Book: Divided by Faith, Michael Emerson and Christian Smith
Book: Reconciliation Blues, Ed Gilbreath
Book: God and Race in American Politics: A Short History, Mark Noll
Blog: The Reconciliation Blog (www.http://edwardg.wordpress.com/)
Blog: Beauty and Depravity (http://eugenecho.wordpress.com)
Blog: 17 seeds (http://www.llhdirect.com/17/)
Presentation: Dr. Soong-Chan Rah’s CCDA presentation can be ordered. This lecture that is both professorial and pastoral in nature explores the differing theologies that develop in communities of “suffering” (ala. Marginalized communities) and those of “celebration” (ala. Middle class/mainstream US). Fascinating with HUGE implications for understanding our own theology more deeply. (www.ccda.org).
Discussion/Workshop: For interaction at a personal or small group level please contact Sunshine Gospel Ministries and ask for Lauren Dillon or Joel Hamernick. We will work to facilitate a discussion/workshop, or connect you with a facilitator in your area.
Good discussion topics might include:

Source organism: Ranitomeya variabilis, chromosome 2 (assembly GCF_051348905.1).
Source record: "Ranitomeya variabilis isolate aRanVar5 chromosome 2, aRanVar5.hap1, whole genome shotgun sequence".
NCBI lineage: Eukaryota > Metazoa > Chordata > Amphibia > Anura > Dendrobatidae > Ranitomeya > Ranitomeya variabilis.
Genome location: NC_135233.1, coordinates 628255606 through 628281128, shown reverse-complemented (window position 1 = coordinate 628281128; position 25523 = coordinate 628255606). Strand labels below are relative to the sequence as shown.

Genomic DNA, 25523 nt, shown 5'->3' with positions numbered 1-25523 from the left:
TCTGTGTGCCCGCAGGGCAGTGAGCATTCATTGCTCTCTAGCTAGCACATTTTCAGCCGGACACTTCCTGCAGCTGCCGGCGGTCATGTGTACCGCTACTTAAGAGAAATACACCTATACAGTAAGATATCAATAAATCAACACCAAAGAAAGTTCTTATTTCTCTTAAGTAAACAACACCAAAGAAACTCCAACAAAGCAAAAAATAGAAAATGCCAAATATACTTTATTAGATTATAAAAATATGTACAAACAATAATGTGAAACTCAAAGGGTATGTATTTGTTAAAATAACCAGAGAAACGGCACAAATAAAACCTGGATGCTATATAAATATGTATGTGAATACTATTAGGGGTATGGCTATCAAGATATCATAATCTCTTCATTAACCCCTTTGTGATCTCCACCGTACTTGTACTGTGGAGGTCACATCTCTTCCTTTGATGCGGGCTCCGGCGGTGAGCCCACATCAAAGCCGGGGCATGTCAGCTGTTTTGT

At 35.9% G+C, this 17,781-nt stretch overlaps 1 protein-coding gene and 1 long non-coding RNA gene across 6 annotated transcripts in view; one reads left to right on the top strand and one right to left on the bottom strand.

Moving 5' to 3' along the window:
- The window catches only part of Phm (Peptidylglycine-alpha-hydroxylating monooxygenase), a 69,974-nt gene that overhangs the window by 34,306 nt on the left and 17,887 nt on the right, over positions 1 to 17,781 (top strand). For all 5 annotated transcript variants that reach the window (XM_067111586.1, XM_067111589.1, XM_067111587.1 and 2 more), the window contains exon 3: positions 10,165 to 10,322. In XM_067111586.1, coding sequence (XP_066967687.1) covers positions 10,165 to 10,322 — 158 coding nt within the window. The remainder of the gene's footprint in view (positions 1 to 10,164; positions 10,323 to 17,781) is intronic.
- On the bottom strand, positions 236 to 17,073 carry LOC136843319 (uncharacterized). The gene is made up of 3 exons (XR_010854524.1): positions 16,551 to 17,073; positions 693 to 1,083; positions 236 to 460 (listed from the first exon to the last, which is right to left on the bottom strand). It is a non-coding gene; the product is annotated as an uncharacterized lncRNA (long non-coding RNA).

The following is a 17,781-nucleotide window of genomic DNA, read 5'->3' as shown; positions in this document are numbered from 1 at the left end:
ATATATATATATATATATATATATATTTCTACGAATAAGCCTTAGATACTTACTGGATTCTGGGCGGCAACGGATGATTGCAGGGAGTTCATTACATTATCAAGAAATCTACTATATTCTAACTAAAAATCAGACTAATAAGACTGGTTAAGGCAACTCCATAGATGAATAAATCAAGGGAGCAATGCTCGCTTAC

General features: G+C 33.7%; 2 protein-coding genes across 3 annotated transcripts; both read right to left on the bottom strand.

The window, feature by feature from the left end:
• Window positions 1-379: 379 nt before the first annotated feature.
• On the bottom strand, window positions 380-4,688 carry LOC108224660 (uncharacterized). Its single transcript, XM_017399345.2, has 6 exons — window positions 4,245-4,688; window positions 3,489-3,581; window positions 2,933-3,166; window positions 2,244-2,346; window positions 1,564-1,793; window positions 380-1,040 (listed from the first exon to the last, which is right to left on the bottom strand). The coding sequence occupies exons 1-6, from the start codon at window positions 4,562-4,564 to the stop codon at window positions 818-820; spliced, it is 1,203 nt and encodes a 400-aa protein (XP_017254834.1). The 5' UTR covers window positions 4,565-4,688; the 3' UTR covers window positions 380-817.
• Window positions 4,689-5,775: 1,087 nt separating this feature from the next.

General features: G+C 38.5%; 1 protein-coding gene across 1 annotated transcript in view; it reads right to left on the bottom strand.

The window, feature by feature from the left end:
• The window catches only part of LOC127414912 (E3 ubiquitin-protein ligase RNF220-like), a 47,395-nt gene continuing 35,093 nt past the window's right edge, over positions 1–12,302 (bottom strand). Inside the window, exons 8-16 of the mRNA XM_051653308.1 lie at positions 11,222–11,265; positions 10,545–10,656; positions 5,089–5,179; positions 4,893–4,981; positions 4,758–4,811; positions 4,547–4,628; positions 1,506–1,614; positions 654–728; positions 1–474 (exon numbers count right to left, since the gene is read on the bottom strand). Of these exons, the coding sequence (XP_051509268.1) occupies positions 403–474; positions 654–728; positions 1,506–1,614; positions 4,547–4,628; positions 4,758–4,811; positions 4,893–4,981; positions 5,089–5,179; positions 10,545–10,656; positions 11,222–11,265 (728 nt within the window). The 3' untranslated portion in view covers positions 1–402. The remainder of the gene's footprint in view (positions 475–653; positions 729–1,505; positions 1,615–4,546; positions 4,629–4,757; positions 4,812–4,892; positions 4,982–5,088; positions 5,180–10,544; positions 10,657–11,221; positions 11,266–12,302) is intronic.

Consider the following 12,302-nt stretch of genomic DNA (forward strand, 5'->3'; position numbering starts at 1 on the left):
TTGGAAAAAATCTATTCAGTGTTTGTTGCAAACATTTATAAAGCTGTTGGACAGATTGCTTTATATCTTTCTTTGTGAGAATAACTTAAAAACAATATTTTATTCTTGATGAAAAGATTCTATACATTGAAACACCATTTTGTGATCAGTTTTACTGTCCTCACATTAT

· African American Church History
· Biblical Reconciliation
· Black Theology
· How the Imago Dei and Depravity are evident in other cultures
A few good questions: (Disclaimer: It will be very difficult for someone who doesn’t know these answers to ask the them of someone with whom they have no relationship. If you are really interested, go slow, listen long, start where you have relationship credibility, be willing to be vulnerable and to be worthy of someone being vulnerable with you --. Ie. Re-read 1 Cor 13 slowly)
Why would Black Christians who voted for McCain be overwhelmed with joy and emotion when Obama was elected?
Why would someone who is opposed to abortion and gay rights be open to (or excited about) voting for Obama?
What is the personal connection for an African American parent, seeing Obama’s family walk out on that platform with him at the end of the speech in Chicago?
What is the significance and beauty of a black woman being the first lady of the United States (ask this question of a black woman)?
What are the most fun cultural changes that might take place in the white house?!